Virtual reality (VR) and augmented reality (AR) are emerging technologies that provide users with a wide range of unique and useful functions. Google has been one of the leading development forces behind VR/AR technology, recently releasing platforms like the Google Daydream VR system and the new ARCore platform. From entertainment applications and content marketing opportunities to useful tools for shopping and design, these platforms are likely to be game-changers.
While virtual reality has tended to lean toward the entertainment sector, many businesses are seeing how it can be used in training – gamification is a great way to build teams and teach new hires. Likewise, AR holds incredible promise for a wide variety of applications, from shopping and interior design to product development and communication.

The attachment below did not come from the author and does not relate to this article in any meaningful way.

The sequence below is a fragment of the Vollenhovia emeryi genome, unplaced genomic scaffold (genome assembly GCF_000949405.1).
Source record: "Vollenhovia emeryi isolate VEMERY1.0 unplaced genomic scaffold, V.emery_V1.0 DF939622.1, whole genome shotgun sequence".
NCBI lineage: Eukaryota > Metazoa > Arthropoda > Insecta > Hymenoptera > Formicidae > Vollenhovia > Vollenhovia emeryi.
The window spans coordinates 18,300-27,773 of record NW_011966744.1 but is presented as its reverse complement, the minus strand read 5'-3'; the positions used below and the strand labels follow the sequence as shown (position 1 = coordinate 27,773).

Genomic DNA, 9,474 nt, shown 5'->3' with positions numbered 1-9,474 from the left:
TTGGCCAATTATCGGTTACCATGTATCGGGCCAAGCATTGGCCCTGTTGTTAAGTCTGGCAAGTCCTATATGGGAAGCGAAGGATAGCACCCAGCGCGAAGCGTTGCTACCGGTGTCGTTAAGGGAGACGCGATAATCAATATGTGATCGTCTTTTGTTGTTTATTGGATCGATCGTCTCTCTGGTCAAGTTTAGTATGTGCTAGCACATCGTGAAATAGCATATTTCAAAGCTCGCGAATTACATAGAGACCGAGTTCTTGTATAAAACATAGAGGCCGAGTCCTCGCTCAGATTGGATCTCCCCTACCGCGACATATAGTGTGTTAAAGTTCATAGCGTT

Recently, Google has made significant improvements to the ARCore system, providing application developers with a wide range of useful new features and incredible potential for end-users. If you are an application designer for desktop and/or mobile platforms, here’s a guide to help you understand what ARCore is, what it can do, and what it could mean for the future.
What Is ARCore?
The ARCore system officially launched in 2018, and Google has been quietly enhancing the platform ever since. ARCore is a highly sophisticated augmented reality engine designed for high-quality AR applications. Until now, ARCore has been relatively limited; most users find it useful but not quite at the level of groundbreaking. However, recent upgrades to the ARCore system could transform the AR application development scene indefinitely.